But the ISIS actions to demonize and eliminate Christians from the region are broadly shared, less bloodily and brazenly but clearly, by a range of political players who are opposed to each other but somewhat similar in this one regard. Turkey, Iran, Saudi Arabia, the Muslim Brotherhood, Al-Qaeda, and related Salafi-jihadis, may all hate and be hated by ISIS but all share some version of a bigoted Islamist supremacist ideology that spews poison against Christians and Jews and against any Muslims too openly identifying themselves as freethinkers or secularists or liberals.
These regional actors are all part of a broader social and political architecture which normalizes bigotry and internalizes hate, and which – because they are not guilt-ridden Westerners – they largely get away with in the eyes of a West desperate for Muslim allies and uncomfortable with defending Christians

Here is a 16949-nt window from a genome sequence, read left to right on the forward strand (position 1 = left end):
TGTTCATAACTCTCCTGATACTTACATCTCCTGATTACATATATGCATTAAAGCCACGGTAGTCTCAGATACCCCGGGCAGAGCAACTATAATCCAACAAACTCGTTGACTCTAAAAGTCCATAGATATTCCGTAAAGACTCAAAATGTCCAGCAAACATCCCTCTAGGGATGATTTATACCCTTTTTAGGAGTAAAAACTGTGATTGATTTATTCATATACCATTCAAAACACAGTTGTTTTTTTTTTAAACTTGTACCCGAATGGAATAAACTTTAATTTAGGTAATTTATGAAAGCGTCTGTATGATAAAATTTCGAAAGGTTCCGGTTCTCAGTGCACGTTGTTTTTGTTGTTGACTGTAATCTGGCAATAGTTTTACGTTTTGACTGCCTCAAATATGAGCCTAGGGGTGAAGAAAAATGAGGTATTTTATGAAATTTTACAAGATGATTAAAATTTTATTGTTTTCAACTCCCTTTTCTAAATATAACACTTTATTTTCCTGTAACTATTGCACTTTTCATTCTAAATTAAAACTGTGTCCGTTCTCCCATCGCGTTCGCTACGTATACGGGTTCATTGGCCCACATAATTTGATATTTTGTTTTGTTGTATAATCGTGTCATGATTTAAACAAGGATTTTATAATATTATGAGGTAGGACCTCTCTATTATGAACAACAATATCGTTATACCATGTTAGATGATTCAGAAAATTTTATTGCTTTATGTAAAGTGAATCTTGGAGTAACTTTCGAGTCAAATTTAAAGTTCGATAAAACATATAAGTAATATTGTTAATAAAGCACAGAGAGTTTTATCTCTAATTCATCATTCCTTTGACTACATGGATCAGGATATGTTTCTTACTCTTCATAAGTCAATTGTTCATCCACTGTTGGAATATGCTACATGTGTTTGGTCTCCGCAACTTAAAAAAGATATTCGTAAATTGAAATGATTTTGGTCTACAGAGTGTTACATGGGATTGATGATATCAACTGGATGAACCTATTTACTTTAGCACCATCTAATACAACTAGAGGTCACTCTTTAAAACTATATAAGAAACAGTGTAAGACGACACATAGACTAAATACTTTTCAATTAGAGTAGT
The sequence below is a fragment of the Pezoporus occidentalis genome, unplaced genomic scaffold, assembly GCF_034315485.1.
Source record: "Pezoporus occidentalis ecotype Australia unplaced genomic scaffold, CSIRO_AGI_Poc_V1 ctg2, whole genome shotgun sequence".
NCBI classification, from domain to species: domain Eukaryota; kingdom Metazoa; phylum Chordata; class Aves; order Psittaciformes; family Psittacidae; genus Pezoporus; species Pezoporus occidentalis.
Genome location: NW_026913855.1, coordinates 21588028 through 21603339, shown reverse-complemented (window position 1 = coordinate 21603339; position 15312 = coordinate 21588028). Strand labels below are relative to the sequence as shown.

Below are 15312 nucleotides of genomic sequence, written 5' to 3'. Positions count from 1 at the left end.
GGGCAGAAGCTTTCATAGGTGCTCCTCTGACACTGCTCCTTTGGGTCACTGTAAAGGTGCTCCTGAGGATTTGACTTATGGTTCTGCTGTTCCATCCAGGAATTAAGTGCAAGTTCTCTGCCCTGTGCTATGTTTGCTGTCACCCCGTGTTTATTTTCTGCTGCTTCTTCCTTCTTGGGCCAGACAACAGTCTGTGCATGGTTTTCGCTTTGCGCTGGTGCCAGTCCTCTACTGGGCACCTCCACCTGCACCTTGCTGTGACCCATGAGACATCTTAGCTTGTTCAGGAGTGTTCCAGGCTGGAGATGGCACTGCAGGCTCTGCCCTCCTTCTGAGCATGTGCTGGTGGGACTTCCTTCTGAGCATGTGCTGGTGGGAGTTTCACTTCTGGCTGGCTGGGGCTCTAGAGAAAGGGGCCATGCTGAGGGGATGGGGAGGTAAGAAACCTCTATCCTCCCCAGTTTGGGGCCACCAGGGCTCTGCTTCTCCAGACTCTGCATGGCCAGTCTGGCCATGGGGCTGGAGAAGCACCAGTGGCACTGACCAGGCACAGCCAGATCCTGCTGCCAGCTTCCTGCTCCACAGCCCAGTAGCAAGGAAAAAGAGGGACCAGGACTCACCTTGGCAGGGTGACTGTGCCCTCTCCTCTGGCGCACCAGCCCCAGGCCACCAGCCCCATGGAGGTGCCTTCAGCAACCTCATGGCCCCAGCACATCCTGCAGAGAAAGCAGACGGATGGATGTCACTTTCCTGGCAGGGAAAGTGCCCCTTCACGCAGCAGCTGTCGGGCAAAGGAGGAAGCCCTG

You can see some of our local fellow travelers here and here.
Egypt’s Christians began Holy Week celebrations by being blown up today. Two Coptic Christian Orthodox churches packed with worshippers for Palm Sunday mass were attacked by Islamic suicide bombers; a total of 44 were killed and 126 wounded or mutilated.
Horrific scenes of carnage—limbs and blood splattered on altars and pews—are being reported from both churches. Twenty-seven people—initial reports indicate mostly children—were killed in St. George’s in Tanta, north Egypt. “Where is the government?” yelled an angry Christian there to AP reporters. “There is no government! There was a clear lapse in security, which must be tightened from now on to save lives.”
Mike, who did not wish to give his full name, said five teenagers physically attacked him and his girlfriend as he rode on a train between Campsie and Bankstown, in the city’s south-west, on Tuesday afternoon.